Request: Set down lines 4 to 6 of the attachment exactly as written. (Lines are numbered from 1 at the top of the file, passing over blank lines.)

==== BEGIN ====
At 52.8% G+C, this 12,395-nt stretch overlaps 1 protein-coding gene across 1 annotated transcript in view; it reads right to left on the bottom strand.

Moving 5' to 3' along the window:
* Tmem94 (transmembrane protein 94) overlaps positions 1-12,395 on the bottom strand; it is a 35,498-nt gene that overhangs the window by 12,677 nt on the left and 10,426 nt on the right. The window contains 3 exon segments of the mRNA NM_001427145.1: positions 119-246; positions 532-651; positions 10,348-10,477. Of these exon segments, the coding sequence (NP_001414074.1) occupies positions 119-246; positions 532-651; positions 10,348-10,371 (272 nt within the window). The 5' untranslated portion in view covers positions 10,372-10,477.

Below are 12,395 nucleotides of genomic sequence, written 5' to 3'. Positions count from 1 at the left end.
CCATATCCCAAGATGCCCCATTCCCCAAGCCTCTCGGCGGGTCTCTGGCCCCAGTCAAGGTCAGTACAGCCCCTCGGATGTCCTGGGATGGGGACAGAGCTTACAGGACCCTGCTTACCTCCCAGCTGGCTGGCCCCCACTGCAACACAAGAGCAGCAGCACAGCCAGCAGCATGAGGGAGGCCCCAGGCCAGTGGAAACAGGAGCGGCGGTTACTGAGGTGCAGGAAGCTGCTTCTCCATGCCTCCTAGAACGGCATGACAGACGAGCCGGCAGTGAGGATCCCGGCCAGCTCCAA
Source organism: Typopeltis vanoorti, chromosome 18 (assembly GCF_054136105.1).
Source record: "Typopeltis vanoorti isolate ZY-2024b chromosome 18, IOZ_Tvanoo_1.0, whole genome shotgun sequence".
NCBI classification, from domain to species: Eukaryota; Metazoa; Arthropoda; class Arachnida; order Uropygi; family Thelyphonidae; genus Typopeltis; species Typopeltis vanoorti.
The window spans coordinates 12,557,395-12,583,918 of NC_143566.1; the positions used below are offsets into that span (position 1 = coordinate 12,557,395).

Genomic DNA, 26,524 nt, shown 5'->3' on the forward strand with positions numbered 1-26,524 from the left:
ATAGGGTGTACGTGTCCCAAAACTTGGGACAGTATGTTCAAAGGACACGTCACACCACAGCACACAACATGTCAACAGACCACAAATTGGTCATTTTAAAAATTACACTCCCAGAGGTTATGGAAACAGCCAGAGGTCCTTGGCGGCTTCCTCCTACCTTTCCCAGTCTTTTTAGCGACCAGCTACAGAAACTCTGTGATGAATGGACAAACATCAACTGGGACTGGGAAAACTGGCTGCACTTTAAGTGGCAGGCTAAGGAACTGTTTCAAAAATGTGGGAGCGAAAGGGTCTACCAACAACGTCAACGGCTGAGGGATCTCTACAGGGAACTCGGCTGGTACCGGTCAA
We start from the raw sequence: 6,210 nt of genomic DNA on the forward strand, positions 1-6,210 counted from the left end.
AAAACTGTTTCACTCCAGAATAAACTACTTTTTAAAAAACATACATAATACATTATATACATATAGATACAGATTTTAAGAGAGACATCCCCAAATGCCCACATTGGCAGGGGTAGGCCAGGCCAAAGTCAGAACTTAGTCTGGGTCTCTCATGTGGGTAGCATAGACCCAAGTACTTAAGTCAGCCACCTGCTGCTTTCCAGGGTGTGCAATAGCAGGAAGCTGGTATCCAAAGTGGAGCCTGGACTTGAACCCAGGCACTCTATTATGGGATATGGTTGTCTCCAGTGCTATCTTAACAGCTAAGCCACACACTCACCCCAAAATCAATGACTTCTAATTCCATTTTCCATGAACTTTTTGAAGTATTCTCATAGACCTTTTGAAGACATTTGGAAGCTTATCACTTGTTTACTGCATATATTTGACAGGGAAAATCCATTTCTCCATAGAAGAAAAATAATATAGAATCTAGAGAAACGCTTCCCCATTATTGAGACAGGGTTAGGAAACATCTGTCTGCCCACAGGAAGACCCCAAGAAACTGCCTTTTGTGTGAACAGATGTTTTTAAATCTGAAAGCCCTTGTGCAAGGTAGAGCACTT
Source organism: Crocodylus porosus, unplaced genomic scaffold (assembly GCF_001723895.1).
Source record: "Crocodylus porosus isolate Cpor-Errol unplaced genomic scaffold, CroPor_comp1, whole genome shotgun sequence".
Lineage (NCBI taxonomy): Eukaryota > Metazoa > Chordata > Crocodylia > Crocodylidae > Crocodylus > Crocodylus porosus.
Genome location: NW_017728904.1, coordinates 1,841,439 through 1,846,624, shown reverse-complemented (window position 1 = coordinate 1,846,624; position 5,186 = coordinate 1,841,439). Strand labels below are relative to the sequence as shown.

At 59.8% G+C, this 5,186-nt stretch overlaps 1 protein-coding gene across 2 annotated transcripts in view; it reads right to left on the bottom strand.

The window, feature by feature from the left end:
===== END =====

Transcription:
Below are 12,395 nucleotides of genomic sequence, written 5' to 3'. Positions count from 1 at the left end.
CCATATCCCAAGATGCCCCATTCCCCAAGCCTCTCGGCGGGTCTCTGGCCCCAGTCAAGGTCAGTACAGCCCCTCGGATGTCCTGGGATGGGGACAGAGCTTACAGGACCCTGCTTACCTCCCAGCTGGCTGGCCCCCACTGCAACACAAGAGCAGCAGCACAGCCAGCAGCATGAGGGAGGCCCCAGGCCAGTGGAAACAGGAGCGGCGGTTACTGAGGTGCAGGAAGCTGCTTCTCCATGCCTCCTAGAACGGCATGACAGACGAGCCGGCAGTGAGGATCCCGGCCAGCTCCAA
Source organism: Typopeltis vanoorti, chromosome 18 (assembly GCF_054136105.1).